You leave your hotel room a whirlwind disaster in the morning and arrive back hours later to find it magically restored — looking as if no human ever has even thought of sleeping in those crisp bed sheets.
But it’s not magic. It’s hard work, and it's often under-appreciated. Because it happens so effortlessly, it's easy for hotel guests to forget that effort was, in fact, expended in the pursuit of pillow-mint perfection — usually by hard-working women who are rarely recognized for their labor.
Below, our guide to how much and when to tip at a hotel.
How Much To Tip
According to the , $1-$2 per day is a standard tip for hotel housekeepers. You should give porters and bellhops $1-$2 per bag if they escort you to your room, and $1 to the doorman for hailing you a cab.
The suggests leaving your housekeeper $1-$5 per day, with additional tips for special requests. For example, giving $2 to them at first for getting you an extra towels or blankets, and then $1 more for each additional request. You don’t need to tip a staffer, however, for replacing a broken or missing item.
It’s also customary to tip the concierge between $5-$10 (or up to $20 at luxury hotels) if they assist you inor event tickets. Tipping is often an investment toward exemplary service in the future: people are more likely to go out of their way for you if they know they can count on you to acknowledge their work.
Why You Should Tip Every Day
You may have a different housekeeper every day of your tip, so leaving one large sum in the room or with the desk at the end of your stay will create more confusion than good.
Instead, leave smaller amounts every day in the morning before your room has been cleaned. If you miss a day, ask the front desk the next day to pass it along to the housekeeping director or staff manager to give to the correct housekeeper.
Where And How To Leave The Tip
Some hotels do provide designated envelopes for tips. If not, leave the money in central spot in the room and clearly label it for housekeeping with a note. Housekeepers get (wrongfully) accused of stealing all the time, so it’s best toby being as clear as possible.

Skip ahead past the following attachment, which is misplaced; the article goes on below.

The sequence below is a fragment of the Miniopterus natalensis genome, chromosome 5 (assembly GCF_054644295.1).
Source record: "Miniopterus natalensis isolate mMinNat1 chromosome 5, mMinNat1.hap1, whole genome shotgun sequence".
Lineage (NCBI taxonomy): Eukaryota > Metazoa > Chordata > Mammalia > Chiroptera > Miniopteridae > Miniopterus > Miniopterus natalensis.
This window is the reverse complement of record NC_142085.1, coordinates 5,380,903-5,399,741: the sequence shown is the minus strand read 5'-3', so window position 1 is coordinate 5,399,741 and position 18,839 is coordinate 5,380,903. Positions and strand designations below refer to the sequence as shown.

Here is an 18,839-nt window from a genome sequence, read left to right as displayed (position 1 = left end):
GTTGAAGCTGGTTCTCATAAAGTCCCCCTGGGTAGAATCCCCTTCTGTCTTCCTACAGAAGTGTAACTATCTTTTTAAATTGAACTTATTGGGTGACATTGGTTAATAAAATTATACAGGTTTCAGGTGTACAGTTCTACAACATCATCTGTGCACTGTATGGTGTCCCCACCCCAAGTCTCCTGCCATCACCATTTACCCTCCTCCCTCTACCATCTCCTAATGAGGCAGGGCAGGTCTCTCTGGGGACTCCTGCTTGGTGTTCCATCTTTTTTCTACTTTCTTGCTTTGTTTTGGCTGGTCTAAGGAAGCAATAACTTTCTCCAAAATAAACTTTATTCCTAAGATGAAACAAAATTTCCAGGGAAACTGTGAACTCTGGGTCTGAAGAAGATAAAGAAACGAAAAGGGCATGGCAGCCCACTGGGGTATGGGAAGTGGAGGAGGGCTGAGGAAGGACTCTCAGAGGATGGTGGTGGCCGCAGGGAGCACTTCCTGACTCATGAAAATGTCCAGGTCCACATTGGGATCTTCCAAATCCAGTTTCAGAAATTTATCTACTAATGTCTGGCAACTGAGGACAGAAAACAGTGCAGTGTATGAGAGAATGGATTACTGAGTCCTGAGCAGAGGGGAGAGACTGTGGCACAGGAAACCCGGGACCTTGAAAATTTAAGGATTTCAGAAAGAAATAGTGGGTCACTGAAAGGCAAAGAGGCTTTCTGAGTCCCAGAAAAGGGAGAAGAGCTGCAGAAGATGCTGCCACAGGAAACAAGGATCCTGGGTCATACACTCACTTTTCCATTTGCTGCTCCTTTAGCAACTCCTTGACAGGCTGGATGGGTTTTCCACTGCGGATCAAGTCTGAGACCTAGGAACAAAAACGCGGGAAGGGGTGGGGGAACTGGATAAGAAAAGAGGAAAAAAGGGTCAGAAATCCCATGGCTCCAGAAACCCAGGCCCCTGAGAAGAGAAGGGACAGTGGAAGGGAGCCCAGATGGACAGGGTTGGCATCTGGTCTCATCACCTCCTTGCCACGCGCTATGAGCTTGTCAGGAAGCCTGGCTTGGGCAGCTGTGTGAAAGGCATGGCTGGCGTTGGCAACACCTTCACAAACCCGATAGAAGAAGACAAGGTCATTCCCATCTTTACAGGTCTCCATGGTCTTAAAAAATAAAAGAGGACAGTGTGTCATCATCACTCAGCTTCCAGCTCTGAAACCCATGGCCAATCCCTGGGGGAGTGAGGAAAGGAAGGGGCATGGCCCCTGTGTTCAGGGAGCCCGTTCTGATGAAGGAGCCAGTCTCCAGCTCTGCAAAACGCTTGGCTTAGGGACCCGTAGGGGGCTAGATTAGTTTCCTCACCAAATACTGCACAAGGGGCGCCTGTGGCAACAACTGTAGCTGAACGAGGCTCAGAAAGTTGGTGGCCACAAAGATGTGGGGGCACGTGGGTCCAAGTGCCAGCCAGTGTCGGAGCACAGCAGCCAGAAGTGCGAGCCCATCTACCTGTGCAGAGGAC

When To Speak To A Manager
We often only think to ask for a manager when experiencing poor service, but what about telling a staffer’s supervisor about how great they’ve been toward you?
It costs nothing, will take all of five minutes, and could be the anecdotal evidence that helps the employee secure that raise or promotion.
Doing nice things and spreading positivity usually makes you feel better. So, really, it's a win for all.
How To Tip In Other Countries
Tipping practices vary by country, which makes it a good idea to check with that region’s tourism board or to see what is customary before hitting the road.
In some countries, hotels will add a service charge to the entire bill. Per social etiquette in some Middle Eastern countries, tips should be discreetly given: placed in envelopes and passed off with a handshake.
As a rule: it’s usually fine to tip with American dollars in large metropolitan areas (including throughout Europe), but staff members in more remote areas will have a harder time exchanging them. Better to arrive supplied with small bills in the local currency.
Why Tipping Matters More Now Than Ever
In this #metoo moment, it's important to recognize that domestic work like hotel housekeeping is performed overwhelmingly by immigrant women of color who earn low wages for long days, spent scrubbing bathrooms and, often, dodging lecherous guests.
In Seattle, had reported experiencing sexual harassment or assault on the job. In Chicago, said they had been sexually harassed by a guest, and 49 percent said they had experienced a guest answering the door naked or otherwise exposing himself.
As we parse through the national dialogue, we can all put our money where our mouth and chip away at the long process of establishing a better status quo, just by practicing good etiquette and leaving a dollar or two for housekeepers.